Background:Rapid detection, isolation and contact tracing of community COVID-19 cases are essential measures to limit the community spread of severe acute respiratory syndrome coronavirus 2 (SARS-CoV-2). We aimed to identify a parsimonious set of symptoms that jointly predict COVID-19 and whether predictive symptoms differ between B.1.1.7 (Alpha) lineage (predominating as of April 2021in the USA, UK and elsewhere) and wild type.Methods and Findings:We obtained throat and nose swabs with valid SARS-CoV-2 polymerase chain reaction (PCR) test results from 1,147,370 volunteers aged 5 years and above (6,450 positives) in the REal-time Assessment of Community Transmission-1 (REACT-1) study. This involved repeated community-based random surveys of prevalence in England (study rounds 2 to 8, June 2020 to January 2021, response rates 22%-27%). Participants were asked about symptoms occurring in the week prior to testing. Viral genome sequencing was carried out for PCR positive samples with N-gene cycle threshold value < 34 (N = 1,079) in round 8 (January 2021). In univariate analysis, all 26 surveyed symptoms were associated with PCR positivity compared with non-symptomatic people. Stability selection (1,000 penalized logistic regression models with 50% subsampling) among people reporting at least one symptom identified seven symptoms as jointly and positively predictive of PCR positivity in rounds 2–7 (June to December 2020): loss or change of sense of smell, loss or change of sense of taste, fever, new persistent cough, chills, appetite loss and muscle aches. The resulting model (rounds 2–7) predicted PCR positivity in round 8 with area under the curve (AUC) of 0.77. The same seven symptoms were selected as jointly predictive of B.1.1.7 infection in round 8, although comparing B.1.1.7 with wild type, new persistent cough and sore throat were more predictive of B.1.1.7 infection while loss or change of sense of smell was more predictive of the wild type. Main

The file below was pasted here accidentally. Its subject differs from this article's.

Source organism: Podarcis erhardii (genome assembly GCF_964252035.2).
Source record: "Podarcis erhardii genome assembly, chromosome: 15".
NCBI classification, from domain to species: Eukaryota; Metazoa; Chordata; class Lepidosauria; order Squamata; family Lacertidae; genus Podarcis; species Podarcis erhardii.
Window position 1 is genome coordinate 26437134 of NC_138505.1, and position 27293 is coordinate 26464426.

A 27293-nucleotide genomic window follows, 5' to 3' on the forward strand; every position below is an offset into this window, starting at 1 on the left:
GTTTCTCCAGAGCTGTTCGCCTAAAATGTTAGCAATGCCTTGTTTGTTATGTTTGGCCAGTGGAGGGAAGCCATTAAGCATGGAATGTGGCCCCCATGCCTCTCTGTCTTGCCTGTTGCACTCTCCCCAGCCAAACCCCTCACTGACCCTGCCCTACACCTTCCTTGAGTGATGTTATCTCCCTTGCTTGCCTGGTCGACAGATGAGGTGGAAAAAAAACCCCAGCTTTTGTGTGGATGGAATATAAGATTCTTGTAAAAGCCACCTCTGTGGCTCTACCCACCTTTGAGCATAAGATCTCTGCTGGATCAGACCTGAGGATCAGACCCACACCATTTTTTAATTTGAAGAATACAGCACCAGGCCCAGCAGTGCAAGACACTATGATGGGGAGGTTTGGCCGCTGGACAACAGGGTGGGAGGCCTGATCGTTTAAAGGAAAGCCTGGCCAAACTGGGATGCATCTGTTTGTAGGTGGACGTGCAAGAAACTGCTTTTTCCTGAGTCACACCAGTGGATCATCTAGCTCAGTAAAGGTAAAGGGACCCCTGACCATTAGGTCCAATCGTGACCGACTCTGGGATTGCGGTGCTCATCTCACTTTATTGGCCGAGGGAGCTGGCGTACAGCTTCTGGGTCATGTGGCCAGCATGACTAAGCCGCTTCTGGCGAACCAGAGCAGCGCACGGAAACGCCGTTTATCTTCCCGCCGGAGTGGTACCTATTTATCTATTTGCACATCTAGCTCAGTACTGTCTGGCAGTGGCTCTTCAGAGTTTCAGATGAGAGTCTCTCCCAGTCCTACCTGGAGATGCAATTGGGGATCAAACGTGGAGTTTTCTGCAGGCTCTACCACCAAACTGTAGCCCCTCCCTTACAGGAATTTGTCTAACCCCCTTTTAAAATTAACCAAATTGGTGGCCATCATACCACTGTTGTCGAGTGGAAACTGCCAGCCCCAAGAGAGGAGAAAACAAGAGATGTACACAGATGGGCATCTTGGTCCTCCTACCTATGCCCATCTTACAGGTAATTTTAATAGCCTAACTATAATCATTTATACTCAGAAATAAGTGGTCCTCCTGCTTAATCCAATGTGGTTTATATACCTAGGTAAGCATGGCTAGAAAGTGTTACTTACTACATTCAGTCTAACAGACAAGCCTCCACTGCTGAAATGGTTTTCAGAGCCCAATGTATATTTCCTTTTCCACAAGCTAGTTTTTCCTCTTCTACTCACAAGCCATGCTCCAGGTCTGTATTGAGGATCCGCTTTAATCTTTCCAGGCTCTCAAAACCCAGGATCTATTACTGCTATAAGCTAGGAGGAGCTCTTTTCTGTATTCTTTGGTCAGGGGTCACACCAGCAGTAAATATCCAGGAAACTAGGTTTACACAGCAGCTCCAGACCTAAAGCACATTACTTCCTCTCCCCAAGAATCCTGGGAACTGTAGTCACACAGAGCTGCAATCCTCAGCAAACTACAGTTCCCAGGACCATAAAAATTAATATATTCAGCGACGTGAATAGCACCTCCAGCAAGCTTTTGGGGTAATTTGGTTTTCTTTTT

Journal article